Primary School Places
Blood and Matzo: Myth and the Middle East
Dr O’Hear: On Tuesday March 25th we were honoured to receive Dr Peter Claus, History Fellow at Pembroke College, Oxford University, to address the Oxbridge Project. Dr Claus gave a talk entitled 'Blood and Matzo: Myth and the Middle East' in which he took us on a fascinating journey of some of the myths surrounding the Jewish people that originated in the Middle Ages and still endure in the Middle East to this day.
The 'Judeophobia' of the Middle Ages ranged from outlandish myths about Jewish people using the blood of Christian children in rituals (the blood libel) to allegations that Jewish people were responsible for outbreaks of the plague (they were often less affected by plague due to their purification rituals which helped to keep away germs). By the16th century most of the Jews had been expelled from Western Europe. However, these anti-Jewish myths from the Middle Ages were reincarnated in the 19th and 20th centuries in Europe and America in the form of documents such as the 'Protocols of the Elders of Zion', a fabricated document which purports to unveil a world conspiracy of Jews which would lead to world domination if left unchecked. Astoundingly, despite having been resoundingly discredited as a worthless forgery, new editions of 'The Protocols of the Elders of Zion' are being published in the Middle East to this day and help to fuel a casual media iconography of anti-Semitism in this region. In a recent poll, 100% of Jordanian Muslims admitted to holding unfavourable views of Jewish people (alongside 99% of Lebanese Muslims and 98% of Egyptian Muslims).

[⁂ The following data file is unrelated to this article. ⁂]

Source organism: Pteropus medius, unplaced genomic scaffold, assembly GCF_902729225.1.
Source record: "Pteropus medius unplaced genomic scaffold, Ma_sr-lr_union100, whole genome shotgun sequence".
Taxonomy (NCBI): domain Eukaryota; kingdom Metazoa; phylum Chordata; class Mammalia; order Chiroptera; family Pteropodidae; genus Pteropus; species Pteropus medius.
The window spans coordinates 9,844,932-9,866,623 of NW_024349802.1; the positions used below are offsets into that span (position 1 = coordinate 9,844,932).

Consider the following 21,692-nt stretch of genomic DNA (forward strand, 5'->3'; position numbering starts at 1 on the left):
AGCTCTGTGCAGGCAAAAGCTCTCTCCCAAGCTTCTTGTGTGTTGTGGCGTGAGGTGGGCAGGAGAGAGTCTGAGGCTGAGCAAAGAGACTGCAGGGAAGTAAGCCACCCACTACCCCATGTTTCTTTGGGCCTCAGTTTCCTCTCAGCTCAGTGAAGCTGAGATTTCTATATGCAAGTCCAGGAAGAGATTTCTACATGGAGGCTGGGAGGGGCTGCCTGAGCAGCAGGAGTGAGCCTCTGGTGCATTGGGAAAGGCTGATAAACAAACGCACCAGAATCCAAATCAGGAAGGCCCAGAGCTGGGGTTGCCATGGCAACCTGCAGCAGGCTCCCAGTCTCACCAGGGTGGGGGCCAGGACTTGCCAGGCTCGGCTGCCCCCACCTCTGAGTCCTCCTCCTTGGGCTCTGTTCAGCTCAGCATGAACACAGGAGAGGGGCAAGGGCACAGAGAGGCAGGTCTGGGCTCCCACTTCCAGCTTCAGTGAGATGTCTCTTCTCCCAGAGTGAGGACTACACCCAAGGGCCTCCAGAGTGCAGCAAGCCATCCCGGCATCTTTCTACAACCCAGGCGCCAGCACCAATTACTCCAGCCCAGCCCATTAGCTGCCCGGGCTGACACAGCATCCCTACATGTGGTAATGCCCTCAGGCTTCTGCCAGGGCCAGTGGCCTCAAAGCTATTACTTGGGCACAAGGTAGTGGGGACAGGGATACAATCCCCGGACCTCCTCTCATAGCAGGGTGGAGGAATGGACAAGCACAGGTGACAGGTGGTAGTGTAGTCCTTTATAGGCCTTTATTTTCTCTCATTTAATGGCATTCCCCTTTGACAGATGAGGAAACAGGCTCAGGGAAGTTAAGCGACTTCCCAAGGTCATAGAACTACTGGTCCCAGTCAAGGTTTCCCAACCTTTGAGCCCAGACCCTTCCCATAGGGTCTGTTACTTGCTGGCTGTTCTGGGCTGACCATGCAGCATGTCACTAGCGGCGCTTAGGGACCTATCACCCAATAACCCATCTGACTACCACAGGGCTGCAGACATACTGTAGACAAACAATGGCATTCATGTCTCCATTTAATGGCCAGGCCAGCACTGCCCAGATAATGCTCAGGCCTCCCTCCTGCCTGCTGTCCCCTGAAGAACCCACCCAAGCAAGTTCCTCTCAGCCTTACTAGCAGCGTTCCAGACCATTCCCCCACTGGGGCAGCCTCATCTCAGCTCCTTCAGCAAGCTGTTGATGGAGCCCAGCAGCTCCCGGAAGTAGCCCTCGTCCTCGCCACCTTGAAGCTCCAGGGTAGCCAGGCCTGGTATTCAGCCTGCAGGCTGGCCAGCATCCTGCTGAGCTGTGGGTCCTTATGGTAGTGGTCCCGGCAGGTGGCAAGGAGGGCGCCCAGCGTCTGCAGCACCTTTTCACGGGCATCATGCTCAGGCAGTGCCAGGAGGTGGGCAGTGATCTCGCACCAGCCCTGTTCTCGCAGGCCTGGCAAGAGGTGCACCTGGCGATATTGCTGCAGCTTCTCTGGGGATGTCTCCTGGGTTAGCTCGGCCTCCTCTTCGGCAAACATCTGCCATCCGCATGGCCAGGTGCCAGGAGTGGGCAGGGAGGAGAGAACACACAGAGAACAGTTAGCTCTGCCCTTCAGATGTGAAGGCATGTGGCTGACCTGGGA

Dr Claus thus convincingly demonstrated the damaging legacy that historical myths can continue to perpetuate even in our supposedly more 'switched on' age. He was also at pains to point out that he could have delivered a similar talk on the damaging and enduring effect of 'Orientalist' myths. None of us are immune to the effects of myths about other cultures. Dr Claus singled out Felix Butcher (7B), Sadek Al-Saabari (7B) and Ezra Gill (10B) on account of their excellent questions and responses.
We are very grateful to Dr Claus for driving all the way from Oxford to give us this super talk, a taster of what reading History at Oxford University must be like.